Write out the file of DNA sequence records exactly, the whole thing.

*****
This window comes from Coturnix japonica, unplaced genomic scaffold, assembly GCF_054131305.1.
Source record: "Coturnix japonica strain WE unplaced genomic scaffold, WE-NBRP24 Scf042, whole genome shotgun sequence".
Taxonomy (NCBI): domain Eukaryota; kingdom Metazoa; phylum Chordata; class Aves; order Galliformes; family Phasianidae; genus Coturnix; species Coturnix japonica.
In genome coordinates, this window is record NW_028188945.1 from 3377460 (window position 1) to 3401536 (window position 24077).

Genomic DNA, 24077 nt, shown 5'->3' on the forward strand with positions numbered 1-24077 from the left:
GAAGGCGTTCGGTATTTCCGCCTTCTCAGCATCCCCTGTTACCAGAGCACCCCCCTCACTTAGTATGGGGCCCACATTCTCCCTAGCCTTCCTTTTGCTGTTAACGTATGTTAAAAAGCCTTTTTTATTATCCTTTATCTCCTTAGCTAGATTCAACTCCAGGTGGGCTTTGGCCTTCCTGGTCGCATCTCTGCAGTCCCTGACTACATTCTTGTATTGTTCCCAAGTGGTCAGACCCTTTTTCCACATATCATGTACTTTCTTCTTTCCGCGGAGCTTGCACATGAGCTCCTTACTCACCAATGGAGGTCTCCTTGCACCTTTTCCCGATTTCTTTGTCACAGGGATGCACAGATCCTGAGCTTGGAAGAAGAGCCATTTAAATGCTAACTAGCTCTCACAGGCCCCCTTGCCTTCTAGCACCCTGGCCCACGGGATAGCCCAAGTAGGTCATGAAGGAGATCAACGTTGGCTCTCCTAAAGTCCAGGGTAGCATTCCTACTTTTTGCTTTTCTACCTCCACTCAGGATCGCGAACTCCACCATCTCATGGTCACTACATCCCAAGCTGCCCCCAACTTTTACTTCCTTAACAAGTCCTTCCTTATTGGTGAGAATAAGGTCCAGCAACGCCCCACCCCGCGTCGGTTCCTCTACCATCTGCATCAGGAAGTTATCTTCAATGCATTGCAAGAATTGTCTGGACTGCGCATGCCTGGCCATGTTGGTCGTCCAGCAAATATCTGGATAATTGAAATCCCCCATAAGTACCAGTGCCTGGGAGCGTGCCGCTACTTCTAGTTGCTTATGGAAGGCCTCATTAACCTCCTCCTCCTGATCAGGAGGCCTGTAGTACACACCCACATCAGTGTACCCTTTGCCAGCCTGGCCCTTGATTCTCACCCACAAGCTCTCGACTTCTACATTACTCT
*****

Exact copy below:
This window comes from Coturnix japonica, unplaced genomic scaffold, assembly GCF_054131305.1.
Source record: "Coturnix japonica strain WE unplaced genomic scaffold, WE-NBRP24 Scf042, whole genome shotgun sequence".
Taxonomy (NCBI): domain Eukaryota; kingdom Metazoa; phylum Chordata; class Aves; order Galliformes; family Phasianidae; genus Coturnix; species Coturnix japonica.
In genome coordinates, this window is record NW_028188945.1 from 3377460 (window position 1) to 3401536 (window position 24077).

Genomic DNA, 24077 nt, shown 5'->3' on the forward strand with positions numbered 1-24077 from the left:
GAAGGCGTTCGGTATTTCCGCCTTCTCAGCATCCCCTGTTACCAGAGCACCCCCCTCACTTAGTATGGGGCCCACATTCTCCCTAGCCTTCCTTTTGCTGTTAACGTATGTTAAAAAGCCTTTTTTATTATCCTTTATCTCCTTAGCTAGATTCAACTCCAGGTGGGCTTTGGCCTTCCTGGTCGCATCTCTGCAGTCCCTGACTACATTCTTGTATTGTTCCCAAGTGGTCAGACCCTTTTTCCACATATCATGTACTTTCTTCTTTCCGCGGAGCTTGCACATGAGCTCCTTACTCACCAATGGAGGTCTCCTTGCACCTTTTCCCGATTTCTTTGTCACAGGGATGCACAGATCCTGAGCTTGGAAGAAGAGCCATTTAAATGCTAACTAGCTCTCACAGGCCCCCTTGCCTTCTAGCACCCTGGCCCACGGGATAGCCCAAGTAGGTCATGAAGGAGATCAACGTTGGCTCTCCTAAAGTCCAGGGTAGCATTCCTACTTTTTGCTTTTCTACCTCCACTCAGGATCGCGAACTCCACCATCTCATGGTCACTACATCCCAAGCTGCCCCCAACTTTTACTTCCTTAACAAGTCCTTCCTTATTGGTGAGAATAAGGTCCAGCAACGCCCCACCCCGCGTCGGTTCCTCTACCATCTGCATCAGGAAGTTATCTTCAATGCATTGCAAGAATTGTCTGGACTGCGCATGCCTGGCCATGTTGGTCGTCCAGCAAATATCTGGATAATTGAAATCCCCCATAAGTACCAGTGCCTGGGAGCGTGCCGCTACTTCTAGTTGCTTATGGAAGGCCTCATTAACCTCCTCCTCCTGATCAGGAGGCCTGTAGTACACACCCACATCAGTGTACCCTTTGCCAGCCTGGCCCTTGATTCTCACCCACAAGCTCTCGACTTCTACATTACTCT